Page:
Benefits of Obtaining Vendor-Neutral Certifications

by Allacyn - Nov 29, 2010


Have you been looking for a way to increase your marketability to employers? Vendor-neutral certifications might be the answer because they focus on a technology and not a specific product from a company. These certifications also do not become obsolete as quickly as vendor-specific certifications will.

When a vendor-neutral certification is obtained as a complement to vendor-specific certifications, it shows your flexibility and diversity in handling different scenarios. This means that you will have a broader knowledge base which can be very appealing to employers, because you are not limited to working with one specific product. Vendor-neutral certifications prove that you can use your knowledge in a variety of situations and are well rounded. Sure, you can specialize in a certain direction, but when a problem arises that is outside your area of expertise, do you want to look like the guy who can’t adapt, or the one that can solve everyone’s problems?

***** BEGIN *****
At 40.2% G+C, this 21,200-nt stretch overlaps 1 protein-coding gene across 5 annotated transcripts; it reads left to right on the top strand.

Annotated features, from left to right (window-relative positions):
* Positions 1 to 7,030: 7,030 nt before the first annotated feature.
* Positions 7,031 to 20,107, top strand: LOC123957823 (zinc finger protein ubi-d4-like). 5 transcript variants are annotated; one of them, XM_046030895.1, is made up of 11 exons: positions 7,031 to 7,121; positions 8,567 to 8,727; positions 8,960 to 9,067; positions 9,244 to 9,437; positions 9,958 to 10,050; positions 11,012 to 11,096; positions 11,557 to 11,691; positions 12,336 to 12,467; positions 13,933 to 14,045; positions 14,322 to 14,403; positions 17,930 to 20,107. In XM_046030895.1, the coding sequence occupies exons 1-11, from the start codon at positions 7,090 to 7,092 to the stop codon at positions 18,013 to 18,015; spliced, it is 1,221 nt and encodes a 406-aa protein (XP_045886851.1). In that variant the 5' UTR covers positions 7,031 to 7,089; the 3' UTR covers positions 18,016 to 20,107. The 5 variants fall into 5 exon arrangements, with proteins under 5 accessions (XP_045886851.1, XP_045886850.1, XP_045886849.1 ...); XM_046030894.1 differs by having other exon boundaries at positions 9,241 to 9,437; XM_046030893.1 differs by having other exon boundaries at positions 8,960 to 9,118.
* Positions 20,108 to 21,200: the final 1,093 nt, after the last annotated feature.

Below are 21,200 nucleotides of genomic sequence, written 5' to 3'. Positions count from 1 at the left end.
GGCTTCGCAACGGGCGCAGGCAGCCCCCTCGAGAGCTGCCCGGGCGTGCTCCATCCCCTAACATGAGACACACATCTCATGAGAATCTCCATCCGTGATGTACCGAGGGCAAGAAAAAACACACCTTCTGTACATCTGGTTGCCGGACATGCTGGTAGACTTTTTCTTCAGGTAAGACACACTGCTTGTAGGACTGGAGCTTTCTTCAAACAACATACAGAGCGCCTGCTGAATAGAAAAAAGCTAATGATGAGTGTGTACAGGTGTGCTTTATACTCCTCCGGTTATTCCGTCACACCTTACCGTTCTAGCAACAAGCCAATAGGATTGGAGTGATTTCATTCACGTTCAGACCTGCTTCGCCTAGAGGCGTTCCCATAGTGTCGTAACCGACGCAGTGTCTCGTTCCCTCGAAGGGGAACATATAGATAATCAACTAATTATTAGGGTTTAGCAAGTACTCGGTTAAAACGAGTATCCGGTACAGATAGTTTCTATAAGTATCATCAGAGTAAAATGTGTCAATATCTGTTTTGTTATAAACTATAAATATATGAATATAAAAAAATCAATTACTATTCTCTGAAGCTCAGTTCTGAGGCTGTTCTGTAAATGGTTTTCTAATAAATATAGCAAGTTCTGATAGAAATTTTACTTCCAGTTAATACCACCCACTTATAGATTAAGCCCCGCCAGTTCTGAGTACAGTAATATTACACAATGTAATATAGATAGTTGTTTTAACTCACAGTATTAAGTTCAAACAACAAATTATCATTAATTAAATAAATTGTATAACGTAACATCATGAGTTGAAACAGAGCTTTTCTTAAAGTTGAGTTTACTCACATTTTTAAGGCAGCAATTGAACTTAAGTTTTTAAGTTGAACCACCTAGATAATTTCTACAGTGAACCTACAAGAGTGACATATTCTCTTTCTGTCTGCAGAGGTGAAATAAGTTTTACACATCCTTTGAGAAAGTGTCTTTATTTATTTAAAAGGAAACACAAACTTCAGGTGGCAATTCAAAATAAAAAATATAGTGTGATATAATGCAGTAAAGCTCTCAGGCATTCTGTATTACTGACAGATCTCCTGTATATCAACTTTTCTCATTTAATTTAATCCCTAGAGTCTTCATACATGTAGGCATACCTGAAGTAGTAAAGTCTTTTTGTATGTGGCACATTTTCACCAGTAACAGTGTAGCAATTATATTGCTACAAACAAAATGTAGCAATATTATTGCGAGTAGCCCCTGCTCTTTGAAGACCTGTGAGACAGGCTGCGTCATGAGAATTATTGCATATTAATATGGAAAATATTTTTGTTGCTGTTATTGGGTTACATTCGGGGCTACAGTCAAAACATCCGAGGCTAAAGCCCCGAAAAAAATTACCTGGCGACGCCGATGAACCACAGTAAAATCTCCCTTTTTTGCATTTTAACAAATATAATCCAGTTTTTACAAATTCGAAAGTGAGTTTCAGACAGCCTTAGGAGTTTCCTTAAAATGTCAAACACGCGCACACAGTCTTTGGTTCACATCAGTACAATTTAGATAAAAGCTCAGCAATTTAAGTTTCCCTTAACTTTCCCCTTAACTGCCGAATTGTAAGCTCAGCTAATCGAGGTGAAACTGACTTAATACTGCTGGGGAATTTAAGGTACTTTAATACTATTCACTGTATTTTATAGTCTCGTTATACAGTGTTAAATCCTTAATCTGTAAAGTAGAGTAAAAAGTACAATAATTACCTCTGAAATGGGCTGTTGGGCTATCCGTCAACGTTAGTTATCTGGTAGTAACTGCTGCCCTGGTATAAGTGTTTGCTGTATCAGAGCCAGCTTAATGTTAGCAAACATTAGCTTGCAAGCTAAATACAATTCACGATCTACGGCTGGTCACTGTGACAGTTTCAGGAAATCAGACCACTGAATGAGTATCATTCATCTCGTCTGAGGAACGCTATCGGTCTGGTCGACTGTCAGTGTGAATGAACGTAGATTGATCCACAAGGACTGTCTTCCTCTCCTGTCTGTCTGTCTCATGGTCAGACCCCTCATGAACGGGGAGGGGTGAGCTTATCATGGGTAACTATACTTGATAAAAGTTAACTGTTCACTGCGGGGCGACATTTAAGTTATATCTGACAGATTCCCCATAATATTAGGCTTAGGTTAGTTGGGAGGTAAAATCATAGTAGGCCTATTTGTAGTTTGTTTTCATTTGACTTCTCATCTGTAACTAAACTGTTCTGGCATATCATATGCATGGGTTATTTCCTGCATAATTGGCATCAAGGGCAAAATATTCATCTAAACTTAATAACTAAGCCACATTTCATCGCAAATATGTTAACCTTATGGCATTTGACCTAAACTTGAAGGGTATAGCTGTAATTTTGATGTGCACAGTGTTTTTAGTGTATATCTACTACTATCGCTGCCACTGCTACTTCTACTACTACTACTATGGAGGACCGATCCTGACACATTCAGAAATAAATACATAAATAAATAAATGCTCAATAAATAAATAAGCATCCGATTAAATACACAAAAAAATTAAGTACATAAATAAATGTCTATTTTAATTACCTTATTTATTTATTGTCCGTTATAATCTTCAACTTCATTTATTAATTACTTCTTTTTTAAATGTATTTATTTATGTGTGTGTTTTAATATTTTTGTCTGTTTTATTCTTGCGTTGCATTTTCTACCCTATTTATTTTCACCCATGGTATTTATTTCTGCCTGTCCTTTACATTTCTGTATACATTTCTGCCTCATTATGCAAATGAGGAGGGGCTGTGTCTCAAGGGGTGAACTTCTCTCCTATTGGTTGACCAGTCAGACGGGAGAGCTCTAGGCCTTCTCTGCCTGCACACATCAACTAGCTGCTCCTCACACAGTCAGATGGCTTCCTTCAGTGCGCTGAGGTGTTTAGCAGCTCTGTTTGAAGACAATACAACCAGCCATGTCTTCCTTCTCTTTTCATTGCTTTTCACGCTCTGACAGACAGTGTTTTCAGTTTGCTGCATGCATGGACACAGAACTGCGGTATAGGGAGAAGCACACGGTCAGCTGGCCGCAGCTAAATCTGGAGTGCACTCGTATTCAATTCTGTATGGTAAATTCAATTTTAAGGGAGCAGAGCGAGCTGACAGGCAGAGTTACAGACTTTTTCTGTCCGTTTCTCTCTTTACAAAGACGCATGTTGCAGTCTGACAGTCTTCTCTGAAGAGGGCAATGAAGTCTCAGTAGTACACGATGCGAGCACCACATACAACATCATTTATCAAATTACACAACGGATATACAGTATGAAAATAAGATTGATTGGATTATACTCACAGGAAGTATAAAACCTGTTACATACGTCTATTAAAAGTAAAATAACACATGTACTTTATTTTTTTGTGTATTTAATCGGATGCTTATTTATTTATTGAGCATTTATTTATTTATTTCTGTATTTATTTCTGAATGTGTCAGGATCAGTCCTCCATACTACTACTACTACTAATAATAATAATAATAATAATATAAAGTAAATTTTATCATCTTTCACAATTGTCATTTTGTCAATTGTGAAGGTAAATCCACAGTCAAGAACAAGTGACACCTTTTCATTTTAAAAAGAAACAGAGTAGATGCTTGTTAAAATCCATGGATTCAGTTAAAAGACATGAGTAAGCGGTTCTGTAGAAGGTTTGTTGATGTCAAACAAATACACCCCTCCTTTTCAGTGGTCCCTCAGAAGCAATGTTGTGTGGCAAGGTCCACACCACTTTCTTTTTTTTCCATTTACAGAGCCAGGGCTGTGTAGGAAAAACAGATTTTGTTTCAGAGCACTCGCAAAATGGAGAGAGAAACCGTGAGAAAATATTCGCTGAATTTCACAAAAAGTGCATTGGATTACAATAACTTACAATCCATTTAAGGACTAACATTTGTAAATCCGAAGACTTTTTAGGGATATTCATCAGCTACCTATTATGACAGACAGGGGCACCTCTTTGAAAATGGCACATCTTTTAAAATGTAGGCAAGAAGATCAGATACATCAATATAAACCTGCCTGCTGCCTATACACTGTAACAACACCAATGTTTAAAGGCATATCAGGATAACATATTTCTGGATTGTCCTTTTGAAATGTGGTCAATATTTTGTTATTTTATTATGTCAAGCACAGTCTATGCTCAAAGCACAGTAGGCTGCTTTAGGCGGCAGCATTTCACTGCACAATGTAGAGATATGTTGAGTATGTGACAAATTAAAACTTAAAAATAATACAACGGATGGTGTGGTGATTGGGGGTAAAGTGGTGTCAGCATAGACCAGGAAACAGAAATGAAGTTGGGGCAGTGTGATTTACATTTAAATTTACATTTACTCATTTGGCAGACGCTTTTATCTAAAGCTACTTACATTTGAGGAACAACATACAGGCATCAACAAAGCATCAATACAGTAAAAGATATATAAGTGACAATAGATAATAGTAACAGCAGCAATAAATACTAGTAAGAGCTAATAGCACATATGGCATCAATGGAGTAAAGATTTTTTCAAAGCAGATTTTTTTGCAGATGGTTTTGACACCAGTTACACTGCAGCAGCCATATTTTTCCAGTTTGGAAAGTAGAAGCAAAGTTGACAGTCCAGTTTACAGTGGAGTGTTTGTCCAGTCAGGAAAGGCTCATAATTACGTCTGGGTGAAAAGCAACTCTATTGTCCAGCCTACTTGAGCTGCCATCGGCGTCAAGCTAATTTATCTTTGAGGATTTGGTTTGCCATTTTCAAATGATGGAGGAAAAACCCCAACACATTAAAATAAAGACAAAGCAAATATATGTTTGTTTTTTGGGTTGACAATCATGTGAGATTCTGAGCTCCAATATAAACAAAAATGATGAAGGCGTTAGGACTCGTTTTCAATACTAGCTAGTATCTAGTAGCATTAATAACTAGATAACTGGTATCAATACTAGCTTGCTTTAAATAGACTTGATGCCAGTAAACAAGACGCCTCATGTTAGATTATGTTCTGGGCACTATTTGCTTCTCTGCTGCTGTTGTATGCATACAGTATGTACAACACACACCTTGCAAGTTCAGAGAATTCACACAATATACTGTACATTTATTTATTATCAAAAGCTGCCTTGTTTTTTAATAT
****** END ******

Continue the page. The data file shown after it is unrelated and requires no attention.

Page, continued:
Where Microsoft and Adobe are both the vendor and the certification body, CompTIA (A+, Network+, Security+), and Certiport (IC³) are examples of vendor-neutral certification bodies – one certification will cover a variety of topics. CompTIA is considered the largest of the vendor-neutral certification companies, with many tech support and IT jobs requiring at least an A+ certification.

Side-note/plug: LearnKey offers training for a variety of certifications – whether you choose vendor-specific, vendor-neutral, or both. Check out what we have to offer at learnkey.com/products

Whichever direction you choose, remember that you have options. Vendor-neutral does not mean less credible, but having a vendor-specific certification allows you to narrow your focus to a certain specialization.



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